Whether it’s a client, vendor, colleague or boss, at some point you will have to work with someone you dislike. In a perfect world we’d be able to pick and choose who we worked with or for, but we don’t live in a perfect world and whether you are a business owner or an employee, you will have to engage with a variety of people, some of whom you will dislike.  You aren’t going to get along with everyone, but to be successful, you will need to figure out a way work with everyone.  Here are 4 tactics to help you work with people you don’t like.

Don’t Take it Personal

There they are, either consistently rude or dismissive towards you or others or always trying to take credit for someone else’s work – whatever it is – you just can’t stand to be around them much less work with them.  So what should you do? Take the emotion out of it and purpose to not take it personally.  People often behave the way they were socialized – the sum of how they were raised; how they’ve been treated in the past; and the dynamics of previous roles.  So most times when you’re dealing with this type of “unlikable” individual it’s not really about you – but more so about them.   Learn to recognize when your emotions are rising, but don’t let them get the best of you or allow yourself to be consumed by your dislike for them such that you lose focus.  Instead, be proactive not reactive.  Understand your propensity to respond emotionally and instead learn to cultivate a diplomatic poker face.  When you maintain a consistent level of decorum when interacting with those you dislike it’ll make it easier to figure out a way to work with each other.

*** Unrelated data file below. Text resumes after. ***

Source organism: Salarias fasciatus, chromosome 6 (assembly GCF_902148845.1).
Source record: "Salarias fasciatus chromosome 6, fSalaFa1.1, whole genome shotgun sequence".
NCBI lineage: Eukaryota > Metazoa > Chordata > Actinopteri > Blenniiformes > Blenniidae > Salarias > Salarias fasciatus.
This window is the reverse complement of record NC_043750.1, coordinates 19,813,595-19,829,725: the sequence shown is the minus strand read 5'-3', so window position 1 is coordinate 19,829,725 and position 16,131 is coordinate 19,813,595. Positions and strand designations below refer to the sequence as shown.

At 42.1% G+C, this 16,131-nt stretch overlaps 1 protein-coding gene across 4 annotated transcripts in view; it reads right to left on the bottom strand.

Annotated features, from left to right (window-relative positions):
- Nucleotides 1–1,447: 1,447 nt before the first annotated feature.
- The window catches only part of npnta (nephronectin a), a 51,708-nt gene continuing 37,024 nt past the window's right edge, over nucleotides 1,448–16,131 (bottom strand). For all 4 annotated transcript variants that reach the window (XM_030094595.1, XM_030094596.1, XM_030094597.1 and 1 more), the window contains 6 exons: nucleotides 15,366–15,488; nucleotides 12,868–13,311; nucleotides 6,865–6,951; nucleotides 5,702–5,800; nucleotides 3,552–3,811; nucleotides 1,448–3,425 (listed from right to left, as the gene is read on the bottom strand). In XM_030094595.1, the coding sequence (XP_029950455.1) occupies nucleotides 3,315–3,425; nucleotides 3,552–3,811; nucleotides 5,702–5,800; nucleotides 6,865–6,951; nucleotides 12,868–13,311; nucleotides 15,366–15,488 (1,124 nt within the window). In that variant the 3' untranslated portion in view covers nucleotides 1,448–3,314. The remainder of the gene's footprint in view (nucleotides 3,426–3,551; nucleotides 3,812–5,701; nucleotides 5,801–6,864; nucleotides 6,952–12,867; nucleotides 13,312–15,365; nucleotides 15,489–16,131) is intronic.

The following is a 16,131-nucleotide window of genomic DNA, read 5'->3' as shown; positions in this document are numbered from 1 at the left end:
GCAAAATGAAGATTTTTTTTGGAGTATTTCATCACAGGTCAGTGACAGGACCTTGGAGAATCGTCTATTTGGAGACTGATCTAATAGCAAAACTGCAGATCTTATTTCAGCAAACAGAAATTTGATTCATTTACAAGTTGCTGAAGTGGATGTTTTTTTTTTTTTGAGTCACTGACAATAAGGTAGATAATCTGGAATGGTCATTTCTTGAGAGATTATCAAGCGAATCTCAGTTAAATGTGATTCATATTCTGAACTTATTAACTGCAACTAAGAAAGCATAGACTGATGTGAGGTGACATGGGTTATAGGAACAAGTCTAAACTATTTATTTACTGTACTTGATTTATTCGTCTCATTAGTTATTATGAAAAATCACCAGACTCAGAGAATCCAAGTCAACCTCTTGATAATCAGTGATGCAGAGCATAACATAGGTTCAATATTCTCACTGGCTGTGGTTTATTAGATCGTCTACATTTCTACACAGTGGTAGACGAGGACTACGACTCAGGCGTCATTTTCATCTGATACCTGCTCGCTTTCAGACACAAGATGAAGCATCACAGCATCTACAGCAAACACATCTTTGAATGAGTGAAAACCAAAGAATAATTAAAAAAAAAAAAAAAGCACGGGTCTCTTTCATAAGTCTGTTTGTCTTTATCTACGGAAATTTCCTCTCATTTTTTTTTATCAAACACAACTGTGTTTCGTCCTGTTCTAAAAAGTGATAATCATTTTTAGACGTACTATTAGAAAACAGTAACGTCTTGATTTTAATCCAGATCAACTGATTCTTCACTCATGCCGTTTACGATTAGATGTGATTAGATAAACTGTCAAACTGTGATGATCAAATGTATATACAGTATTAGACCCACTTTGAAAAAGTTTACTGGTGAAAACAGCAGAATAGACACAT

Attempt to Break Down Barriers

There’s an old saying “you catch more flies with honey than you do with vinegar”.  Let’s face it, the people you get along with will find ways to help you; the people you don’t get along with will find ways to obstruct you.  With that said, it’s to your benefit to not have an adversarial relationship with those you must work with.  So when you have to work with someone that you don’t like, try connecting with them on a personal level by finding something that you both like or have in common.  Finding some point of commonality whether through sport, kids or a shared interest in music can help break down barriers.  By getting to know them a little better you’ll either find something you’ll like about them or they may start to like you and go out of their way to help you accomplish your goals.  Either way, it’s better than being at war with someone and not being able to get done what you need to get done.

Focus on the business at hand

You are there to do a job, and so are they –  so put your energy towards what needs to occur to achieve your business results. At the end of the day you are there to work with them not socialize with them.  You don’t have to like each other to have a successful work relationship.  Ask yourself, what is the outcome that you need to achieve and what role do they play in getting you there. Focus on that end-result and put the personal aside.  That doesn’t mean that you ignore the person or disregard how they make you feel.  It’s more about keeping the bigger picture in mind and choosing your battles.  So, if what you don’t like about them doesn’t impede them from performing professionally, put the personal aside and focus on the task at hand – getting the work done.


Give yourself permission to not like someone.  Sometimes simply removing the pressure to like someone that you clearly have conflict with can alleviate some of the stress of working with them.  Come to terms with the fact that we aren’t going to like everyone we work with or do business with, and that’s okay.  Acknowledging that without judging whether someone is a good person or not, can remove the obstacles that often accompany difficult business relationships.  Focus on the things  that you can control.  Remember, you can’t change who they are as people, but you can control your own attitude and how you respond to the people who rub you the wrong way.

Unfortunately, you can’t always pick the people with whom you work.  But you can work with (almost) anyone if you just keep these tactics in mind.

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